California Corporate-Board Quota Law Unlikely to Survive a Constitutional Challenge

bainbridgeFeatured Expert Contributor, Corporate Governance/Securities Law

Stephen M. Bainbridge, William D. Warren Distinguished Professor of Law, UCLA School of Law.

The California state legislature recently passed SB 826, which will impose gender diversity quotas on all public corporations whose principal executive offices are located in California. If the corporation has six or more directors, it must have at least three female directors. If it has five board members, it will have to have at least two female members. If the board has four or fewer members, it will be required to have at least one female director. Governor Jerry Brown signed the bill into law.

SB 826 has been criticized on various grounds. Some commentators contend that the business case for gender quotas has not been made, so it is unclear whether the bill will benefit companies and their shareholders. Other commentators contend that state-mandated gender quotas are unconstitutional. Former SEC Commissioner Joseph Grundfest recently posted an article assessing the arguments on both sides of those debates, which I highly recommend for readers interested in pursuing those issues.1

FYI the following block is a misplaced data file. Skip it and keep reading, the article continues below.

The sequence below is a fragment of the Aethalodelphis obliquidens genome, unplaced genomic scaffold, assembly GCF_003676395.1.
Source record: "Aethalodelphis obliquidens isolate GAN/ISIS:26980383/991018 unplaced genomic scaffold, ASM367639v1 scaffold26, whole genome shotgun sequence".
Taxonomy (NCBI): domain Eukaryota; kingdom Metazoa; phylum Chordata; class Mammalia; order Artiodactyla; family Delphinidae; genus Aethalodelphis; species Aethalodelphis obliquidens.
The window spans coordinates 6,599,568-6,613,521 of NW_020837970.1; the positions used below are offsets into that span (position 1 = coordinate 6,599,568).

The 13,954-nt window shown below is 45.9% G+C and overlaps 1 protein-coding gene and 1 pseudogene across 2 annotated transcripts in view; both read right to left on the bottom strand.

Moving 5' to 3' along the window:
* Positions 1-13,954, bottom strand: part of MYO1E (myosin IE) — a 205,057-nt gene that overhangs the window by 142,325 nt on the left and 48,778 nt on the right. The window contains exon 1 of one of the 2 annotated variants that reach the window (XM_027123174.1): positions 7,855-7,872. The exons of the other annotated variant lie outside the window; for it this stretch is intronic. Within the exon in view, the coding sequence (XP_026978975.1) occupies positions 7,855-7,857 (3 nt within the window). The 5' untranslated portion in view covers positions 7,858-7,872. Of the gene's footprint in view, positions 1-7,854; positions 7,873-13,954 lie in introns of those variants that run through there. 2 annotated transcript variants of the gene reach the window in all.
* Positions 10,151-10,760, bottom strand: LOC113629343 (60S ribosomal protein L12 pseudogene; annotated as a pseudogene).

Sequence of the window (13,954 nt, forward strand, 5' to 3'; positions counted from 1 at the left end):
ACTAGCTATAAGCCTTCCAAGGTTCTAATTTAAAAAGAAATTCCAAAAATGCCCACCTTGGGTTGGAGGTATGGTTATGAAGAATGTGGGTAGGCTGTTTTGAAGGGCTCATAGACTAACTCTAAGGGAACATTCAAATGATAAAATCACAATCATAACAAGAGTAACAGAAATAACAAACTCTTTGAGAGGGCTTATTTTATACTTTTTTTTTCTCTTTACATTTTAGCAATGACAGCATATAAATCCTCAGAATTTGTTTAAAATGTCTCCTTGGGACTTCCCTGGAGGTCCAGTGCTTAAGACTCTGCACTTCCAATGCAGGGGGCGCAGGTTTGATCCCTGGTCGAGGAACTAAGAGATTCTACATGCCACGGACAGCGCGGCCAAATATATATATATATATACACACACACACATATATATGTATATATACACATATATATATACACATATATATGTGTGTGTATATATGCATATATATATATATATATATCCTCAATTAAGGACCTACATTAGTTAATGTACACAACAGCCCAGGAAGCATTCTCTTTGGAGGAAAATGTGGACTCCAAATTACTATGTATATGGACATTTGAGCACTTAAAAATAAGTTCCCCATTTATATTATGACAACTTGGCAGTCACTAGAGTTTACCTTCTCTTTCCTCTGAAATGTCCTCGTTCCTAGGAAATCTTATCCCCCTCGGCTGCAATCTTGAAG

Regardless of one’s views of the constitutional and business merits of diversity mandates, however, SB 826 is bad policy and of dubious constitutional validity for reasons wholly unrelated to gender issues. Continue reading “California Corporate-Board Quota Law Unlikely to Survive a Constitutional Challenge”

Updates: Supreme Court Refuses to Review Philly Cab Drivers’ Suit Against Uber

supreme courtOn April 24 in Ruling on Philly Taxis’ Suit vs. Uber, Third Circuit Reaffirms Antitrust Focus on Competition, not Competitors, one of our Featured Expert Contributors on antitrust, Baker Botts partner Anthony Swisher, wrote about a U.S. Court of Appeals for the Third Circuit decision that rejected a claim for attempted monopolization lodged against Uber. The taxi association sought a writ of certiorari from the U.S. Supreme Court, which yesterday announced in an orders list that it had denied the request.

A denial of certiorari has no precedential value; it simply means that the lower court decision stands. That said, the outcome may deter taxi organizations from other jurisdictions, as well as perhaps other businesses whose market share is threatened by “gig economy” entities, from filing similar antitrust suits. In addition, the Court let stand a decision that properly elevated protection of consumers over assisting competitors, a fundamental antitrust-law concept that is under attack by some politicians, legal activists, and antitrust academics. As the Third Circuit explained:

Appellants urge the application of antitrust laws for the express opposite purpose of antitrust laws: to compensate for their loss of profits due to increased competition from Uber. However, harm to Appellants’ business does not equal harm to competition.